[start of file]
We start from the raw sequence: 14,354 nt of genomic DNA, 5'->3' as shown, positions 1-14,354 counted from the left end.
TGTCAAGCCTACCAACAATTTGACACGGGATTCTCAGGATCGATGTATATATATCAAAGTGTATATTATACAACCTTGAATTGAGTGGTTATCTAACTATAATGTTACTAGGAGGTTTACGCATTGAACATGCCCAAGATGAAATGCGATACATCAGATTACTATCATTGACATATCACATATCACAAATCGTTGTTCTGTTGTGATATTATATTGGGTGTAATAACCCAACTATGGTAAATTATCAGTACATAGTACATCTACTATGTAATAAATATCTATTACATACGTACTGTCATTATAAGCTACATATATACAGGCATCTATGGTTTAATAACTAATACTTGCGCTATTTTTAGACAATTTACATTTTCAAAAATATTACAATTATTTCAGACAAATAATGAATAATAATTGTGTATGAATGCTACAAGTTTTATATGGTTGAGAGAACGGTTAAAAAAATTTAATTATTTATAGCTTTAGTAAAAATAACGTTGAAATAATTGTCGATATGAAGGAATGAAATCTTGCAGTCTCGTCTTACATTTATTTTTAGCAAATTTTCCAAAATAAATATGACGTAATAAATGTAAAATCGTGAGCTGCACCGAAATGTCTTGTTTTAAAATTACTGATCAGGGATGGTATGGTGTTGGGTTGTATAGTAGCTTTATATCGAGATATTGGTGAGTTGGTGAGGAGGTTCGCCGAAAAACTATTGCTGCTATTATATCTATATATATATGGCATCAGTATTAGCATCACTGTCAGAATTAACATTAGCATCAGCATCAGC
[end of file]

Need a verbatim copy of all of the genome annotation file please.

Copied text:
We start from the raw sequence: 14,354 nt of genomic DNA, 5'->3' as shown, positions 1-14,354 counted from the left end.
TGTCAAGCCTACCAACAATTTGACACGGGATTCTCAGGATCGATGTATATATATCAAAGTGTATATTATACAACCTTGAATTGAGTGGTTATCTAACTATAATGTTACTAGGAGGTTTACGCATTGAACATGCCCAAGATGAAATGCGATACATCAGATTACTATCATTGACATATCACATATCACAAATCGTTGTTCTGTTGTGATATTATATTGGGTGTAATAACCCAACTATGGTAAATTATCAGTACATAGTACATCTACTATGTAATAAATATCTATTACATACGTACTGTCATTATAAGCTACATATATACAGGCATCTATGGTTTAATAACTAATACTTGCGCTATTTTTAGACAATTTACATTTTCAAAAATATTACAATTATTTCAGACAAATAATGAATAATAATTGTGTATGAATGCTACAAGTTTTATATGGTTGAGAGAACGGTTAAAAAAATTTAATTATTTATAGCTTTAGTAAAAATAACGTTGAAATAATTGTCGATATGAAGGAATGAAATCTTGCAGTCTCGTCTTACATTTATTTTTAGCAAATTTTCCAAAATAAATATGACGTAATAAATGTAAAATCGTGAGCTGCACCGAAATGTCTTGTTTTAAAATTACTGATCAGGGATGGTATGGTGTTGGGTTGTATAGTAGCTTTATATCGAGATATTGGTGAGTTGGTGAGGAGGTTCGCCGAAAAACTATTGCTGCTATTATATCTATATATATATGGCATCAGTATTAGCATCACTGTCAGAATTAACATTAGCATCAGCATCAGC